China-U.S. interactions have lately forged ahead and hence some common understandings, signifying positive development towards a detente between the world's two largest economies.
Yet, it is important to stay lucid and recognize that given the various challenges in China-U.S. relations, a significant detente is not a business that can be undertaken in a day or swiftly achieved by a mere command of the will.
Their political, economic as well as people-to-people exchanges have sunk to their nadir in decades, owing largely to the major misconceptions in America's China policy and its consequential moves.
To stabilize and improve China-U.S. relations, the first and foremost prerequisite lies in Washington's will to shift its perception of China and adopt a rational approach to China's rise.
The very essence of today's problems lies in the misjudgment of China by some U.S. politicians, and notably the bigoted bias against China harbored by Washington's China hawks. China endeavors to develop its economy to enable all Chinese to live a better life, rather than to threaten, challenge, or supplant any other countries.
Framing China as a "threat" based on the unfounded fear of China competing for hegemony is utterly brainless, while deeming China as an imaginary enemy is a typical case of groundless anxiety.
Washington also lacks adequate understanding of the resilience of the Chinese people. It is nothing but an illusion for the United States to deal with China "from a position of strength," as China has never subscribed to the logic of "might makes right." Any attempt to suppress China will only evoke a more resolute response from the Chinese people.
Second, to mend fences between the two sides, consensus between the two heads of state during the G20 summit in Bali should be genuinely implemented.
The exchange of views between the two heads of state in Indonesia has charted the course to steer the relationship back to a healthy and stable track.
However, over the last few months, the United States has run counter to the spirit advocated by the consensus, taking a slew of actions detrimental to China's core interests, severely damaging the political foundation for the China-U.S. ties, polluting the environment for bilateral exchanges, and disrupting the agreed-upon dialogue and cooperation agenda.
Implementing the Bali consensus entails adhering to the principles of mutual respect, peaceful coexistence, and win-win cooperation.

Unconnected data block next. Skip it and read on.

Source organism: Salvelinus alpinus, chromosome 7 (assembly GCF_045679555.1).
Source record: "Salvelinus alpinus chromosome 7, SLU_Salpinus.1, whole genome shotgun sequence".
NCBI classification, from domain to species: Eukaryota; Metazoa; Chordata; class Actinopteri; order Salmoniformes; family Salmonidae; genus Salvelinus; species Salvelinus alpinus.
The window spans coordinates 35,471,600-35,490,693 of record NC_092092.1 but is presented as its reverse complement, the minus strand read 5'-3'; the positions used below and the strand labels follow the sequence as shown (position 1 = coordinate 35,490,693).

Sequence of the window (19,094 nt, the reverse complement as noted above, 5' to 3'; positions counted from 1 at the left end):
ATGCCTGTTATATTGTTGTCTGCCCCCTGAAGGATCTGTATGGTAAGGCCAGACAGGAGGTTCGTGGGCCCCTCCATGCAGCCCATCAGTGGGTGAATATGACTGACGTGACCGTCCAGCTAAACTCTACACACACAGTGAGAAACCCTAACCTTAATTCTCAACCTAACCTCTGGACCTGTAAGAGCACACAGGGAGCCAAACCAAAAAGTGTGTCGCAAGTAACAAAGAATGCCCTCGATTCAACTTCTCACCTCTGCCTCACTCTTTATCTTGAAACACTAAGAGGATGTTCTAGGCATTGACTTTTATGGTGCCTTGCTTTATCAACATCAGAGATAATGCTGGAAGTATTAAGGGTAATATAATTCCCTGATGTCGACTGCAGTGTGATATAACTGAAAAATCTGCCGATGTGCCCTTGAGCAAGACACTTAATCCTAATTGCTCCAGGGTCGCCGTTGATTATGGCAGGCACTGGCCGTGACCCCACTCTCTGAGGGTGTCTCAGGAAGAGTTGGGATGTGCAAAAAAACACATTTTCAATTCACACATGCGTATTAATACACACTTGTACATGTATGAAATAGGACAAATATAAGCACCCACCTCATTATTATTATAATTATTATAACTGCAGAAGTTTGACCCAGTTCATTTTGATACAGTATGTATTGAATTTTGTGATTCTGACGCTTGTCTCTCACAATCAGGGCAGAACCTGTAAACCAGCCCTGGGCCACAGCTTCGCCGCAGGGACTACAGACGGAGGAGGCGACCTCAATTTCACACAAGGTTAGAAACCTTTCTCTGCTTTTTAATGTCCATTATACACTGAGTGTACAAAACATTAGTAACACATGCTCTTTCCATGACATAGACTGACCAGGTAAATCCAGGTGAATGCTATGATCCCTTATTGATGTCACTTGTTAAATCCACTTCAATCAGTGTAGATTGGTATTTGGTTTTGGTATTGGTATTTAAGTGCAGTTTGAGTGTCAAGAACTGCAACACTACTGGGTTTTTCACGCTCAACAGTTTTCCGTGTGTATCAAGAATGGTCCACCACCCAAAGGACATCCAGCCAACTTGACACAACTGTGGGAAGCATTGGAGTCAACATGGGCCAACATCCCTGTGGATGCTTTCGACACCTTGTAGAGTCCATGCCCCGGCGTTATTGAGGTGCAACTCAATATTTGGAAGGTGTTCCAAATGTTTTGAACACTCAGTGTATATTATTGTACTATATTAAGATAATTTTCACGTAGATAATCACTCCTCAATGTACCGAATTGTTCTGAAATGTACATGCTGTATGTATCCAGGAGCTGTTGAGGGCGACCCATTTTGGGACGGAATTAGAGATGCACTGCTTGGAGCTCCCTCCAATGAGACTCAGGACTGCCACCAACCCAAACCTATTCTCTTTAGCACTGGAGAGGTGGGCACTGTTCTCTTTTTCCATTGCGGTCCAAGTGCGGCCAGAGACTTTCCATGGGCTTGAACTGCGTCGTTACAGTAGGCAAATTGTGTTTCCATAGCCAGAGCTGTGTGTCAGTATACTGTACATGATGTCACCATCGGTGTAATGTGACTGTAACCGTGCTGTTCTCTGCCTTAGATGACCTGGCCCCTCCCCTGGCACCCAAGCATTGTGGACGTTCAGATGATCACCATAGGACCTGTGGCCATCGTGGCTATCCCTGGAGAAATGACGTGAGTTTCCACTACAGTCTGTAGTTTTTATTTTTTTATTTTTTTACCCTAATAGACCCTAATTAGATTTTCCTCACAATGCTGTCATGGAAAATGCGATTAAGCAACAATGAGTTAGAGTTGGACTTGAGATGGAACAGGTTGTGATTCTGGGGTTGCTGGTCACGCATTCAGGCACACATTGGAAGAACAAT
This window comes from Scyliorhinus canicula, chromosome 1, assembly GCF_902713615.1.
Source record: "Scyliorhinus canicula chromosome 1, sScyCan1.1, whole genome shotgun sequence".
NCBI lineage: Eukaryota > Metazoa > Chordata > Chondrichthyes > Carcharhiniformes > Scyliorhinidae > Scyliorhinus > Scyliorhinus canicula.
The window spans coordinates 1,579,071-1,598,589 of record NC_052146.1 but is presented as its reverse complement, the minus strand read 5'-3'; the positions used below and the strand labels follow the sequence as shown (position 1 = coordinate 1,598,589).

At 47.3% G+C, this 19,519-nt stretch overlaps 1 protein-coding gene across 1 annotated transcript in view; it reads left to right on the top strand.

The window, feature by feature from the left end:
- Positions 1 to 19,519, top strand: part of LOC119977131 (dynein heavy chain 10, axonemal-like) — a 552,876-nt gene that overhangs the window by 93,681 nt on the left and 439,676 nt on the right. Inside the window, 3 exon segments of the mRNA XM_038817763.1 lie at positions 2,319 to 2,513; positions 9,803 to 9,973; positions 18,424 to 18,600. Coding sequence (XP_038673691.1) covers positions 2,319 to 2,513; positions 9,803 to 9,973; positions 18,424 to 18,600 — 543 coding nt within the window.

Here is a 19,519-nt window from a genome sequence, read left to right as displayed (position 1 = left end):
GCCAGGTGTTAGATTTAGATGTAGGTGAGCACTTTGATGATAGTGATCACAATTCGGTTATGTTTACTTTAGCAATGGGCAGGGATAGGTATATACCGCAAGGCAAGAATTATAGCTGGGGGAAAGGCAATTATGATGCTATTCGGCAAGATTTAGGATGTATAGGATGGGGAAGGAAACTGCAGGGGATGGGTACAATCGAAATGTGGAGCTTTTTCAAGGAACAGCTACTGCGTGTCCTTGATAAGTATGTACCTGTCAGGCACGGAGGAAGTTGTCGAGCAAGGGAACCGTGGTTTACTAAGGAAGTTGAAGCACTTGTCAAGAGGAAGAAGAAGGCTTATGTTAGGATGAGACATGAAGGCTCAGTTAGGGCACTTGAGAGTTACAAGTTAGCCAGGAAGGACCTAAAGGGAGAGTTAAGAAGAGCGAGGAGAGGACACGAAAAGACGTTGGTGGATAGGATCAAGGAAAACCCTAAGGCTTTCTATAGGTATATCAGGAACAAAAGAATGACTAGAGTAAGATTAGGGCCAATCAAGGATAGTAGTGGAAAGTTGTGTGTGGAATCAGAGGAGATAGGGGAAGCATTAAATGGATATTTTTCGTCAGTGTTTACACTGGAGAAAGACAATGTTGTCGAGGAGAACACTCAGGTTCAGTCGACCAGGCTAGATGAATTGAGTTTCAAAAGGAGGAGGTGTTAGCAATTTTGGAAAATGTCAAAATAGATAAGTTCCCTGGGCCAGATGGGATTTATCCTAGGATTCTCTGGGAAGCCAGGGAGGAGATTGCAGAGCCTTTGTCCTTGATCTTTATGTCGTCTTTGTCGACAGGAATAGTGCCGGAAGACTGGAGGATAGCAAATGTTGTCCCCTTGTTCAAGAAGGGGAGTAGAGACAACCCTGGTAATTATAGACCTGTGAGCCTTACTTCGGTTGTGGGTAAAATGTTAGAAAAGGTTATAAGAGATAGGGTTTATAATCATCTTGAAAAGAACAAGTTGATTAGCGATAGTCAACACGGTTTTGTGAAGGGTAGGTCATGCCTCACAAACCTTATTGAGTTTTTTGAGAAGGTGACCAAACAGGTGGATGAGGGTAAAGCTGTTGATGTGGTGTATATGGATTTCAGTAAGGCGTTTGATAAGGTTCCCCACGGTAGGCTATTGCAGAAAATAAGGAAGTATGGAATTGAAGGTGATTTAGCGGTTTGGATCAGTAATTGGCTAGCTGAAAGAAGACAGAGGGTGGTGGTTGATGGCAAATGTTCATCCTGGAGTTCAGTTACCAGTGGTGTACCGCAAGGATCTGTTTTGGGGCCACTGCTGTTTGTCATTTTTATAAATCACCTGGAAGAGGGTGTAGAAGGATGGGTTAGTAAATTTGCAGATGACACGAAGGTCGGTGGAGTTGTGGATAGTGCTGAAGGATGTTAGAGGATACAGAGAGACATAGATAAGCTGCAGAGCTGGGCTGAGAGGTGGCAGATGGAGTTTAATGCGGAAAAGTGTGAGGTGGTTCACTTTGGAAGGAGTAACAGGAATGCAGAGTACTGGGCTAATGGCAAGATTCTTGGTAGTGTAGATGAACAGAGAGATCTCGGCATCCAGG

For China and the United States, respecting each other's development rights, properly managing the source of tensions, along with embracing cooperation rather than confrontation can ensure the steady and long-term development of their relations.
Third, both sides must respect each other's core interests and major concerns, refrain from treading on each other's bottom lines, and manage differences and sensitive issues in a constructive, calm, professional, and rational manner.
Particularly, the Taiwan question, which stands out at the very core of China's core interests, is the bedrock of the political foundation of China-U.S. relations and the first red line that must not be crossed in China-U.S. relations. On this question, China has no room for compromise.
On other sensitive topics, China has made it clear that the specific differences between the two sides can be patched up through discussion, but only on the precondition of equality.
For instance, the two countries take different paths in their respective national development: the United States practices capitalism while China adopts socialism. Such difference has been there since day one of the China-U.S. engagement and will continue to exist.
For China and the United States to get along, it is vital to recognize and respect such differences. Washington's so-called "democracy vs. authoritarianism" narrative is an outdated awful fuss.
Fourth, improving the relationship with China constitutes a responsibility that the United States should undertake towards the world.
History has proven that China and the United States, when in concert, can accomplish much to both countries and the world. They joined forces in 2001 to combat terrorism, cooperated in 2008 to address the international financial crisis, and in 2016, played a crucial role in reaching the Paris Agreement on climate change.
However, after Washington's China policy has been dominated by misconceived competition, its attempts to contain China, through wars on the fronts of trade, industry and technology, have taken a toll on not only the development of the two sides but also that of the wider world. The international community expects both sides to approach each other with a sense of responsibility, properly handle their differences, and find the right way to get along.
In the future, there is great potential for their cooperation on a host of bilateral and global issues if Washington ditches its increasingly confrontational posture toward China.
Fifth, Washington's attempt to contain China is destined to fall flat.
China is bound to develop steadily because of its unique institutional advantages such as the whole-process people's democracy, a reliable and effective system fitted to China's realities. Its unstoppable progress also comes from its more than 1.4 billion industrious and intelligent people.
Meanwhile, China actively integrates into the trend of the times, and shares prosperity and promotes peace with other countries. This is the historical logic of China's development and the root cause of China's increased influence. In the era of globalization, countries have interconnected interests. That's why most countries are reluctant to take sides, let alone be tied onto the chariot of confronting China.
Washington's China approach underpinned by competition and confrontation has neither held China back nor made America great again, only to arouse resentment from across the world. Abandoning it now is a sensible move.
By Gao Wencheng, July 10, 2023